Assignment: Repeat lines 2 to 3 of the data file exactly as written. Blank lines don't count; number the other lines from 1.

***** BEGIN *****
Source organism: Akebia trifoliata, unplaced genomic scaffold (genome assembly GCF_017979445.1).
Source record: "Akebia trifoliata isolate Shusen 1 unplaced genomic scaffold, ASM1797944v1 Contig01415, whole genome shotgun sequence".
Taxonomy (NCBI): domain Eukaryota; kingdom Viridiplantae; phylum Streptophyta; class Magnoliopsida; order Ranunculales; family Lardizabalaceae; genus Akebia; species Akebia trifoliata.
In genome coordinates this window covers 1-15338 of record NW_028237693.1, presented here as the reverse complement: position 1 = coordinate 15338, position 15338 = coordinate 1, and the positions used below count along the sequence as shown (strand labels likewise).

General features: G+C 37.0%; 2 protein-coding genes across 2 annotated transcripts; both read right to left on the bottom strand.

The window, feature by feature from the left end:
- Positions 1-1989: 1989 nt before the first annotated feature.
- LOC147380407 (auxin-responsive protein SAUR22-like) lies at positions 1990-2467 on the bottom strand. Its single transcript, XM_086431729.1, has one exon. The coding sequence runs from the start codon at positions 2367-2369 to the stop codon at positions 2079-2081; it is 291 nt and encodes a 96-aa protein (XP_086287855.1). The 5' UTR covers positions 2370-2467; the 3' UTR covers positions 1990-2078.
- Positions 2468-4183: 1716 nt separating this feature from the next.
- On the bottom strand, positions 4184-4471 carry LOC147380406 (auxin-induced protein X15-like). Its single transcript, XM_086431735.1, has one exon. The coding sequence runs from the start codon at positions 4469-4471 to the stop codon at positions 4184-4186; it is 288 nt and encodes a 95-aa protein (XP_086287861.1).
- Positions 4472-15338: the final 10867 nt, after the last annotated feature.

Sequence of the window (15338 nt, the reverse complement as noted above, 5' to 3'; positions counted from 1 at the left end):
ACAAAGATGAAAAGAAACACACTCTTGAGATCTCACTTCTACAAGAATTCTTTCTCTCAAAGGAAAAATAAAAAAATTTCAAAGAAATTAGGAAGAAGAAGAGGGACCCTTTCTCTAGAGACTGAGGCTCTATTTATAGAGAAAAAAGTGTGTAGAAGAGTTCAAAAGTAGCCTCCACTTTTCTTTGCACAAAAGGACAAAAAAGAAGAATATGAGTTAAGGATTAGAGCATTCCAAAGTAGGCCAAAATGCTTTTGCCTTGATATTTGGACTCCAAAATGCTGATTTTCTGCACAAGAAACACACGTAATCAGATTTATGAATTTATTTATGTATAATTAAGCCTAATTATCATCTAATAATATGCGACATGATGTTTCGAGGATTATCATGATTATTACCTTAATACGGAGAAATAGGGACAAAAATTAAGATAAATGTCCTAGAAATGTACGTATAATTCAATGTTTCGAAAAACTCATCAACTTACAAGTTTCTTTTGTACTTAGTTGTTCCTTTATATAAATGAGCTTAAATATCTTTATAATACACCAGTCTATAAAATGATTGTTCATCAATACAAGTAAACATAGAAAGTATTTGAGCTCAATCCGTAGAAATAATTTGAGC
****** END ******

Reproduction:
Source record: "Akebia trifoliata isolate Shusen 1 unplaced genomic scaffold, ASM1797944v1 Contig01415, whole genome shotgun sequence".
Taxonomy (NCBI): domain Eukaryota; kingdom Viridiplantae; phylum Streptophyta; class Magnoliopsida; order Ranunculales; family Lardizabalaceae; genus Akebia; species Akebia trifoliata.